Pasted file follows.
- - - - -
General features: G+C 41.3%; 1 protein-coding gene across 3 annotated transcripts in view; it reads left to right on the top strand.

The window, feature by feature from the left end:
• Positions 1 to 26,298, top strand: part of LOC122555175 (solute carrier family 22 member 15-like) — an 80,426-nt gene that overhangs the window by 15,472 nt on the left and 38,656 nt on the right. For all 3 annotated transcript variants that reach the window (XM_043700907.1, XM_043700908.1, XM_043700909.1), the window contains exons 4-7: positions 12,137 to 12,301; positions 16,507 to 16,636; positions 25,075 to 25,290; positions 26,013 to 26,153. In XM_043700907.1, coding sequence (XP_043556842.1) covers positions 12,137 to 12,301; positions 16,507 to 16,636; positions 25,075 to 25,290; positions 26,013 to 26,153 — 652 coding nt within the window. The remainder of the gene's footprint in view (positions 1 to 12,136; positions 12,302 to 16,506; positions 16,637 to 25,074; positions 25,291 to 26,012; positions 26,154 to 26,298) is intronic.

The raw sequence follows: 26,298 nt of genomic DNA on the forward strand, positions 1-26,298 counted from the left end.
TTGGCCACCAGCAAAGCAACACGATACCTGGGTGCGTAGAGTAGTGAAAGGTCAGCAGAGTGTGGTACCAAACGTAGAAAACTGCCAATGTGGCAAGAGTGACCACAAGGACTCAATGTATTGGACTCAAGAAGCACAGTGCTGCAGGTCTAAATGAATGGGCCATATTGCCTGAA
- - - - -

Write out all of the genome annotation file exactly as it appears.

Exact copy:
General features: G+C 41.3%; 1 protein-coding gene across 3 annotated transcripts in view; it reads left to right on the top strand.

The window, feature by feature from the left end:
• Positions 1 to 26,298, top strand: part of LOC122555175 (solute carrier family 22 member 15-like) — an 80,426-nt gene that overhangs the window by 15,472 nt on the left and 38,656 nt on the right. For all 3 annotated transcript variants that reach the window (XM_043700907.1, XM_043700908.1, XM_043700909.1), the window contains exons 4-7: positions 12,137 to 12,301; positions 16,507 to 16,636; positions 25,075 to 25,290; positions 26,013 to 26,153. In XM_043700907.1, coding sequence (XP_043556842.1) covers positions 12,137 to 12,301; positions 16,507 to 16,636; positions 25,075 to 25,290; positions 26,013 to 26,153 — 652 coding nt within the window. The remainder of the gene's footprint in view (positions 1 to 12,136; positions 12,302 to 16,506; positions 16,637 to 25,074; positions 25,291 to 26,012; positions 26,154 to 26,298) is intronic.

The raw sequence follows: 26,298 nt of genomic DNA on the forward strand, positions 1-26,298 counted from the left end.
TTGGCCACCAGCAAAGCAACACGATACCTGGGTGCGTAGAGTAGTGAAAGGTCAGCAGAGTGTGGTACCAAACGTAGAAAACTGCCAATGTGGCAAGAGTGACCACAAGGACTCAATGTATTGGACTCAAGAAGCACAGTGCTGCAGGTCTAAATGAATGGGCCATATTGCCTGAA